21. 22. Direct Inguinal Hernia <ul><li>Generally weakness in EO aponeurosis </li></ul><ul><li>Repair by reinforcing external ring, suturing mesh to conjoint tendon </li></ul>
    22. 23. PRINCIPLES OF INCISIONS <ul><li>Adequate exposure of the organ </li></ul><ul><li>Follow cleavage lines in skin (Langer’s lines) </li></ul><ul><li>Avoid neurovascular structures </li></ul><ul><li>Consider direction of muscles fibres and location of aponeuroses </li></ul>
    23. 24. Abdo wall nerve supply 7 8 9 10 11 12-s/c L1-i/h L1-i/i
    24. 25. Abdo Wall Arterial Supply
    25. 26. Principles of Abdominal Incisions <ul><li>Adequate exposure of the organ </li></ul><ul><li>Follow cleavage lines in skin (Langer’s lines) </li></ul><ul><li>Avoid neurovascular structures </li></ul><ul><li>Consider direction of muscle fibres and location of aponeurosis </li></ul>
    26. 27. Abdominal Incisions- access vs healing Midline Paramedian Pfannenstiel Subcostal (Kochers) Gridiron Muscle split
    27. 28. The Abdominal Cavity Viscera + peritoneum Peritoneal Cavity
    28. 29. Viscera <ul><li>Urinary- kidneys, ureters </li></ul><ul><li>Endocrine- adrenal glands </li></ul><ul><li>Develop on post. Abdo wall (1 ° retroperitoneal) </li></ul><ul><li>Arterial supply from corresponding side of aorta </li></ul><ul><li>Nerve supply bilateral , true to level of origin </li></ul><ul><li>Referred pain to corresponding side </li></ul><ul><li>Digestive- GI tract, liver & biliary tract, pancreas </li></ul><ul><li>Haemopoietic- Spleen </li></ul><ul><li>Develop on a mesentery (which some lose to become 2 ° retroperitoneal) </li></ul><ul><li>Arterial supply from front of aorta </li></ul><ul><li>Nerve supply bilateral </li></ul><ul><li>Referred pain to midline </li></ul>Paired Unpaired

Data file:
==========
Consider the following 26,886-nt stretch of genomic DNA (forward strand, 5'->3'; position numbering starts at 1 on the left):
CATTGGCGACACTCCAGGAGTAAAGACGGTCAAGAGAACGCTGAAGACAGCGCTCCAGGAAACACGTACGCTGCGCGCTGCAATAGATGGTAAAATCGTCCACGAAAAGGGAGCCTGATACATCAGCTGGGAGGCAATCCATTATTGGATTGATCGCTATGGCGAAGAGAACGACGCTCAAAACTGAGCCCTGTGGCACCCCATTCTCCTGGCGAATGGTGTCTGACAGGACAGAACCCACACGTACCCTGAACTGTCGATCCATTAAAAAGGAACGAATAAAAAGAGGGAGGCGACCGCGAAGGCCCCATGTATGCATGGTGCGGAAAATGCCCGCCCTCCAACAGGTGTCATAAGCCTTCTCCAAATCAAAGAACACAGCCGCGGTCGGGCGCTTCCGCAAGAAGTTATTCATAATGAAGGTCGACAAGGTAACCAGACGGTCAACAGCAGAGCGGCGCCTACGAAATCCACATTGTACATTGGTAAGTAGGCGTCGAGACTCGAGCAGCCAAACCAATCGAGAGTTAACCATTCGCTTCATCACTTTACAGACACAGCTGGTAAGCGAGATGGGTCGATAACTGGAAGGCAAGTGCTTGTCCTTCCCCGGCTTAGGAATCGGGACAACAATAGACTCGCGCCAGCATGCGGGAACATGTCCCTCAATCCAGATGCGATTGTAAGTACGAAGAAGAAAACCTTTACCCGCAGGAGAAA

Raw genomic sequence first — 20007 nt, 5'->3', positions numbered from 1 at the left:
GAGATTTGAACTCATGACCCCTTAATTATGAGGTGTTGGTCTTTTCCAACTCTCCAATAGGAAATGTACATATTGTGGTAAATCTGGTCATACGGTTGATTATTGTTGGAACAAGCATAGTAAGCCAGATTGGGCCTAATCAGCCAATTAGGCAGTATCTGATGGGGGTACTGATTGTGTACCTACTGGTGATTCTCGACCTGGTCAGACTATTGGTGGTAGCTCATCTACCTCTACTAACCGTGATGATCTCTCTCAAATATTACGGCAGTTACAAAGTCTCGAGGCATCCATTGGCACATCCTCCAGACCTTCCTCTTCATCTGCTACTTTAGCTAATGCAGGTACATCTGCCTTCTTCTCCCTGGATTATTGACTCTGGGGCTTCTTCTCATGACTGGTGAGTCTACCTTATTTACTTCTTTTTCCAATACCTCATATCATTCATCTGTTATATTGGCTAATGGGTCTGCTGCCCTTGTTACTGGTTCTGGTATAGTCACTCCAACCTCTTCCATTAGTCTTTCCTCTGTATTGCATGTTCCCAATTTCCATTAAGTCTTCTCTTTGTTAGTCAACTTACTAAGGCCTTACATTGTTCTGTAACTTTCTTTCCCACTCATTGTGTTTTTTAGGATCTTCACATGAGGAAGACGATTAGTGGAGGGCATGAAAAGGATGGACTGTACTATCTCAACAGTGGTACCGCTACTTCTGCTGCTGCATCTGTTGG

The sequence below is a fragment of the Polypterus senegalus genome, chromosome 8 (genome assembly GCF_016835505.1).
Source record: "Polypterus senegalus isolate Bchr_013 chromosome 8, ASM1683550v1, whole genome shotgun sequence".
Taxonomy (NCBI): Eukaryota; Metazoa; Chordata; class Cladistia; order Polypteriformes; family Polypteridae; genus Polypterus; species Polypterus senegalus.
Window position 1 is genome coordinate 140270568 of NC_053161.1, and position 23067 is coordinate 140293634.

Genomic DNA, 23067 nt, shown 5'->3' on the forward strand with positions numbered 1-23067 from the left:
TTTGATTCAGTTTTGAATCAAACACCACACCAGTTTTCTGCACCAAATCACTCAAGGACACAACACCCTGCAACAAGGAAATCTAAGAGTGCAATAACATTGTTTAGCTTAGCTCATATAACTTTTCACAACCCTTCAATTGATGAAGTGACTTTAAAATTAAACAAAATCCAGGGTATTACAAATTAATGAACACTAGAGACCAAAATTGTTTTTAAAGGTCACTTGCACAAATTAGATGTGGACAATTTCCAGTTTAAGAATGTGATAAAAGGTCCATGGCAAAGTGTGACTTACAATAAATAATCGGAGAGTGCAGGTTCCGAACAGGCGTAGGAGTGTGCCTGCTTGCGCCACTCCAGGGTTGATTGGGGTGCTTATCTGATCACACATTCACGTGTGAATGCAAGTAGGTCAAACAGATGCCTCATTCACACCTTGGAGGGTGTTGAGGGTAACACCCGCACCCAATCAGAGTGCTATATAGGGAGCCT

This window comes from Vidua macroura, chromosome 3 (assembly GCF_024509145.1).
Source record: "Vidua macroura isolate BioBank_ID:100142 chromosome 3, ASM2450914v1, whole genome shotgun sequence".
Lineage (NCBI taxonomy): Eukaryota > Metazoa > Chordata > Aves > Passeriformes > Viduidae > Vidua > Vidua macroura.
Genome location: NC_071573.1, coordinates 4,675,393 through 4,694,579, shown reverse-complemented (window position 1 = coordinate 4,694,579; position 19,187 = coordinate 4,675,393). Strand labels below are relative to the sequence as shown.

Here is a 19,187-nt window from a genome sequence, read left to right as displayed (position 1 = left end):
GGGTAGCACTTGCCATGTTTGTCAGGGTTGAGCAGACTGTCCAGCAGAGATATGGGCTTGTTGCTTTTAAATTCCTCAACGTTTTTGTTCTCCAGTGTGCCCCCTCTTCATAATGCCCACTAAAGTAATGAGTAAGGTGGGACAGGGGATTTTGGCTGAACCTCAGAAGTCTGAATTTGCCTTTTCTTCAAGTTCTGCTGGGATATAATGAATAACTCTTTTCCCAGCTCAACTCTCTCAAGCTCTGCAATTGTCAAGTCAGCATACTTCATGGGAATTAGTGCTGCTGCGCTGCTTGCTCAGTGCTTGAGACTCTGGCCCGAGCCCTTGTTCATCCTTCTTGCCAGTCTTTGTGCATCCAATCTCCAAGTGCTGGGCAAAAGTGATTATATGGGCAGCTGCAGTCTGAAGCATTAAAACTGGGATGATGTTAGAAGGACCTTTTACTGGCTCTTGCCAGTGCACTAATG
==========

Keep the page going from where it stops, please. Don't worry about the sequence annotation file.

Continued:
29. 30. Intro: the Peritoneum <ul><li>Serous membrane (latin =thin skin) </li></ul><ul><li>2 layers- visceral + parietal </li></ul><ul><li>Parietal </li></ul><ul><ul><li>Lines interior of body wall </li></ul></ul><ul><ul><li>Nerve & vascular supply from body wall (somatic) </li></ul></ul><ul><li>Visceral </li></ul><ul><ul><li>Covers viscera (!) </li></ul></ul><ul><ul><li>Visceral supply </li></ul></ul>
    30. 31. Mesenteries <ul><li>Double layer of serous membrane (peritoneum), suspends all intraperitoneal viscera </li></ul><ul><li>Intermediary structure between parietal and visceral peritoneum </li></ul><ul><li>Function </li></ul><ul><ul><li>Provide mobile attachment for viscus </li></ul></ul><ul><ul><li>Contains supply lines (sandwiched between 3 layers) </li></ul></ul><ul><li>All unpaired viscera develop on a mesentery </li></ul>